11:59 PM, July 18, 2006  
Blogger Sharikou, Ph. D said...

I suppose revenues and profits are good for TI.

Total crap. You even saw TI execs hyping Sparc making billions?

Intel's retarded execs were lying off their rear. They are trying to distract the fact that Itanium was a total failure.

If TI's CEO and CTO were out there bragging Sparc made billions, they would be laughed at like idiots.

Intel's situation is worse. Beaseide FAB the chip, they have a large groups of engineers designing this chip---and they only sell a few hundred pieces per quarter.

12:17 AM, July 19, 2006  
Anonymous Igor said...

Sharikou,

get your logic back, please.
When company introduces new product, especially on crowded market (SPARC, POWER, ALPHA, MIPS) there is always a lot of hype.

What is success and failure ?
10% of server market is success or failure ?

Suppose for AMD you'd say it is HUGE success, but for Intel is TOTAL failure.

Itanium is really big success for Intel in high-end.

12:35 AM, July 19, 2006  
Anonymous Anonymous said...

I think the problem is NOT if Itanic is a good or a bad chip.
Intel tried to use its marketing and financial force in the corporate server market: the problem is x86, and more AMDX86-64, got so much better, in terms of cost/performance ratio, that pushed higher and higher the level where a dedicated architecture is needed.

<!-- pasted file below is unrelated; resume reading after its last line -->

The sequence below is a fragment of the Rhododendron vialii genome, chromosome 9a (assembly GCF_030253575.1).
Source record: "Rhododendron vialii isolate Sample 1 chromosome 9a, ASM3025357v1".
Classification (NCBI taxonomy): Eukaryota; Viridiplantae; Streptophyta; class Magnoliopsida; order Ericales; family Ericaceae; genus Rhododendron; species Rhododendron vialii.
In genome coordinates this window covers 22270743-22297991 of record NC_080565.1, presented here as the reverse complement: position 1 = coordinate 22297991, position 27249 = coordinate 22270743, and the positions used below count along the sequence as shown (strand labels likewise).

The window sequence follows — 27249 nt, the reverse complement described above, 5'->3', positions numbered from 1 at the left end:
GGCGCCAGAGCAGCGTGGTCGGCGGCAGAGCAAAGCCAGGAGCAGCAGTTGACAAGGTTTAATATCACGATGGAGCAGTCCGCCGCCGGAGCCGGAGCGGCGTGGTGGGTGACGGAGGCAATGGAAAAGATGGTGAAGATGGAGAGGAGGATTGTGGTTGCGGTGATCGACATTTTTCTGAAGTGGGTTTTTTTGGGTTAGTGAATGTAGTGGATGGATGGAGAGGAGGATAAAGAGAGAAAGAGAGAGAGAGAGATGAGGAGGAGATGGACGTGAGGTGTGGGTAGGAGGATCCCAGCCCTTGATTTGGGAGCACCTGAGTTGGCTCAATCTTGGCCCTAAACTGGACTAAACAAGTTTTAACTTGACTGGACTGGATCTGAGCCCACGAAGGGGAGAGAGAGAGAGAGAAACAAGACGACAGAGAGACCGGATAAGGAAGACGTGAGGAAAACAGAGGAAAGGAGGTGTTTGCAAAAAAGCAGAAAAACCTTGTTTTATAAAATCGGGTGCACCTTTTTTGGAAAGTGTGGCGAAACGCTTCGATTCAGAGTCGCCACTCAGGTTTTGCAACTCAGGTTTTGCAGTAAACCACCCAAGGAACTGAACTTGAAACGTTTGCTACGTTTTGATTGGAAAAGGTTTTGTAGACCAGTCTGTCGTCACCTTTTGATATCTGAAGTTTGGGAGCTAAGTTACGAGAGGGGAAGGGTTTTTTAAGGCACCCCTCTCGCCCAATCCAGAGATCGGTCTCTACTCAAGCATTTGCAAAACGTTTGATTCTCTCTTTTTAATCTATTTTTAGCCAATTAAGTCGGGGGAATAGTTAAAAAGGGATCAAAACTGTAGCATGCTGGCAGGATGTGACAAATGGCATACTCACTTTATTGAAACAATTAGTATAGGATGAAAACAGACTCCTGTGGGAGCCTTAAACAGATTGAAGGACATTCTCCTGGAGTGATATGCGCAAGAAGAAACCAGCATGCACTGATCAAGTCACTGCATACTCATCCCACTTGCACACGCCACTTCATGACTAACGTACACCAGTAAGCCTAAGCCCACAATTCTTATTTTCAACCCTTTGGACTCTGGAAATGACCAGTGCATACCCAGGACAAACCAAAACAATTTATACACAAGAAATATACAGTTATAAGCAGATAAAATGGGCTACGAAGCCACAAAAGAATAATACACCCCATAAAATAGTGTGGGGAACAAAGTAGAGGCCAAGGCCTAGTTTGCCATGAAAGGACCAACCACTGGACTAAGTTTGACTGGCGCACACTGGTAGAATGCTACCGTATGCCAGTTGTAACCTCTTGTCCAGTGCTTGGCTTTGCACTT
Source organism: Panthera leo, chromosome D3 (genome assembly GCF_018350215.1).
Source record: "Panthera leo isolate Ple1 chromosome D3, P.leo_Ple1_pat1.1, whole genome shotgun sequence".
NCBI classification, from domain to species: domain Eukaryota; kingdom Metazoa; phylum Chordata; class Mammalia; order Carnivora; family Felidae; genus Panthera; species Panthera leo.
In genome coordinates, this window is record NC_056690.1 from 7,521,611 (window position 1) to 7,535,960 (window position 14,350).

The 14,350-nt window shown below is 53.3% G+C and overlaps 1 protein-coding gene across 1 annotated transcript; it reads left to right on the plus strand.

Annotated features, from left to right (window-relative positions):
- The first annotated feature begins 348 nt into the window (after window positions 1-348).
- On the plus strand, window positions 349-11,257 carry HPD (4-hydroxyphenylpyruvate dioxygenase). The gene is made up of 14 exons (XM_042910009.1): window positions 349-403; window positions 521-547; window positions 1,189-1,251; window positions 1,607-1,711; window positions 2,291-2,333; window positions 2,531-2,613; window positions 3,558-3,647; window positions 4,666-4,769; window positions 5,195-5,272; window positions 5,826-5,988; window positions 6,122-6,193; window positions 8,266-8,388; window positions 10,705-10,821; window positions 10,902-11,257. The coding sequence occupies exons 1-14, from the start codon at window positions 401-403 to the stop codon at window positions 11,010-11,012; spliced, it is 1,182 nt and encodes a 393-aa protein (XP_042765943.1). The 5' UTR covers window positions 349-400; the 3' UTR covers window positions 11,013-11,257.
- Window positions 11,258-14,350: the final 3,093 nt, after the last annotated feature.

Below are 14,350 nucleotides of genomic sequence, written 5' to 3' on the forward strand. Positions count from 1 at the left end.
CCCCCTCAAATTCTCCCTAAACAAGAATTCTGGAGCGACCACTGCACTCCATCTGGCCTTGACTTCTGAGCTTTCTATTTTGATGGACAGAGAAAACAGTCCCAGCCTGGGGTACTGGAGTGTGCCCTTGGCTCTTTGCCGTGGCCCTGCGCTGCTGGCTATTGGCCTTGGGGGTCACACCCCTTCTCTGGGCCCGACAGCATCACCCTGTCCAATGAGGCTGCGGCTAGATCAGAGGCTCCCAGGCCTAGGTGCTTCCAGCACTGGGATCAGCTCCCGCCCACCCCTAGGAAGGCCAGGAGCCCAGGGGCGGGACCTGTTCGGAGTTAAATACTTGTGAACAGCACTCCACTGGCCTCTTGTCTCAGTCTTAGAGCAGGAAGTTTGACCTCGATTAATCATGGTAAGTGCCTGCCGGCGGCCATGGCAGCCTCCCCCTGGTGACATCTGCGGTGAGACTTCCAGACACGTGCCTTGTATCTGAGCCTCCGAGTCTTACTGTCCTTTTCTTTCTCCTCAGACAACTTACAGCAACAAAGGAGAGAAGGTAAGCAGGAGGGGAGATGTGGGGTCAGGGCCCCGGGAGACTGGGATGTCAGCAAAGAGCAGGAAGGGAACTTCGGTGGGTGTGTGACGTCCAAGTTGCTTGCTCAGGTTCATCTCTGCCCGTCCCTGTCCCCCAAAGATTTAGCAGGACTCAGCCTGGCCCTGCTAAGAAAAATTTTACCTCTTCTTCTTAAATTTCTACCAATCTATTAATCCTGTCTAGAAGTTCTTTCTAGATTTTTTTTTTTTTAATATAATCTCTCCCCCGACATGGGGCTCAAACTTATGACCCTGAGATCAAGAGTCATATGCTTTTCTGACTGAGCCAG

Ten years ago, if someone told you that Google would use x86 servers, I think it would have been considered mad. x86 is gaining market because you are NOT bound to proprietary architecture, even if you lose something in terms of performance.
You can swap components you could buy anywhere, and that is a great "plus".
Itanium was a big error, son of "it's impossible to apply 64 bits to x86" and "world doesn't need x86 64 bits".

1:07 AM, July 19, 2006  
Anonymous Anonymous said...

"What is success and failure ?
10% of server market is success or failure ?"

In business world, that is simply. If you make money out of it, that is a success. If not, that is failure.

In a business venture, if your partners are making tons of money while you are losing money. DO you really want to continue this relationship? Want to be the next SGI? Think again.

In the business world, co-orporation is the mean, and profit is the end. There is no such thing as business friendship, but business venture.

4:01 AM, July 19, 2006  
Anonymous Anonymous said...

INFORMATIONWEEK: EVEN GELSINGER ADMITS ITANIUM WAS A MISTAKE.....

http://www.informationweek.com/story/showArticle.jhtml?articleID=190500823

"If we could unwind the clock, I would have just built a RAS version of Xeon to attack the market," he said, using an industry term for "reliable, highly available, and scalable" chips, and referring to Intel's Xeon server chips, which employ the widely used x86 instruction set. Itanium uses a less popular design called EPIC."